January 9, 2015
While most of us were settling back into the office this week, Teresa Giudice from the infamous reality TV show “The Real Housewives of New Jersey” was settling in to her new home at the Federal Correctional Institution in Danbury. She’ll be trading the opulent, Italian-style divans inside her NJ mansion for a shabby, not-so-chic cot in a jail cell for the next 15 months (if she actually serves her full sentence).
According to the New York Daily News, Teresa and husband Joe were convicted of mail, wire and bankruptcy fraud. They took out millions in falsified mortgage and construction loans to support their lavish lifestyle. Joe was also convicted of tax fraud, since he failed to file a return in 2004 and admitted he didn’t pay taxes on some $1 million in income between 2004 and 2008.
At sentencing, Judge Esther Salas was infuriated by the Giudice’s lack of transparency in their pre-sentencing disclosure documents. Among the omissions the judge seemed to think had dubious justifications were the estimates of the family’s furnishings and jewelry. The courts and the IRS have increasingly sophisticated tools for identifying discrepancies in stated earnings and assets, but in this case a simple paperwork trail proved enough.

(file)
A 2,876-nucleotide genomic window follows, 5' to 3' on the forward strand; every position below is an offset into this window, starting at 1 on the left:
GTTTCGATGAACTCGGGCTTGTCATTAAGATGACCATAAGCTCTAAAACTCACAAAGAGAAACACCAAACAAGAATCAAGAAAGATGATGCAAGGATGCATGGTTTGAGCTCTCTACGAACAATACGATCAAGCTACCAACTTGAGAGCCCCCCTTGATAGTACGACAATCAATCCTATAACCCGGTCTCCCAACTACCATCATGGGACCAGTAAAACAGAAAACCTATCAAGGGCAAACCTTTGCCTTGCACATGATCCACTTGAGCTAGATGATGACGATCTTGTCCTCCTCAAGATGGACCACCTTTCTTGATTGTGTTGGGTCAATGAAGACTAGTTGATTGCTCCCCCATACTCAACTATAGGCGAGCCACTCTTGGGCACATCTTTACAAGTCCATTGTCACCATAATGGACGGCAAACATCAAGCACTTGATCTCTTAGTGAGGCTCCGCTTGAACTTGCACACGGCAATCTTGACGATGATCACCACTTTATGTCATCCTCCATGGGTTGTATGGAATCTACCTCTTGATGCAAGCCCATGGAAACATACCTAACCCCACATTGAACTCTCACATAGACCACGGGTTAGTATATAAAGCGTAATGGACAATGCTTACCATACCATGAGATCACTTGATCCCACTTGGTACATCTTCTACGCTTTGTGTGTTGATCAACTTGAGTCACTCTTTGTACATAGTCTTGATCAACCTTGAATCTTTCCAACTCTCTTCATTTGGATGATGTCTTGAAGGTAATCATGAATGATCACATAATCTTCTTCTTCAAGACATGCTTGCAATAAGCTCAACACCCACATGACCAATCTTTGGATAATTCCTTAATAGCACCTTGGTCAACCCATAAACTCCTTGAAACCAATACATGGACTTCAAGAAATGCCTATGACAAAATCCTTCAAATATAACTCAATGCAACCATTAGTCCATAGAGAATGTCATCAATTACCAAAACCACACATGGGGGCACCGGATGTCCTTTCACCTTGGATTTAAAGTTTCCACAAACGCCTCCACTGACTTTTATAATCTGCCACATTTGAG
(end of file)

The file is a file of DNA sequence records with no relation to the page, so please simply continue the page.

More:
That’s because when declaring bankruptcy in 2009, the Giudices listed $60,000 in furnishings, but only $25,000 on sentencing day. Other recreational vehicles, cars and construction equipment seemed also to be missing from the probation office report that managed to make it to the Feds. When asked why no jewelry assets were reported, the Giudice’s lawyer said Teresa wore only the costume type.
Judge Esther Salas gave Teresa 15 of the maximum 27 months but allowed her to spend the holidays with family. The judge also allowed Teresa’s husband to begin his sentence after hers expressly to maintain a parent in the household for their four children.
For Joe the sentence is 41 months, but even then he may not be altogether free. Although he has lived in New Jersey for most of his life, he never became a U.S. citizen and will likely face deportation.
Albeit this couple offers an egregious example of misconduct, it goes to show the seriousness with which the courts take tax and bankruptcy fraud. Particularly if, as some believe, the judge in this instance was being lenient, whether owing to the couple’s fame or other reasoning.
Should Teresa miss the spotlight facilitated by Bravo, she can take heart knowing she’s staying at the prison made famous by the Netflix original series “Orange is the New Black.” The reality of it all is that she’s likely to be back in the limelight fast, though maybe not at her NJ home since it was put up for sale. Once she’s free to go, she may very well pick up her hair extensions on the way out and get back to the celebrity life.
December 19, 2015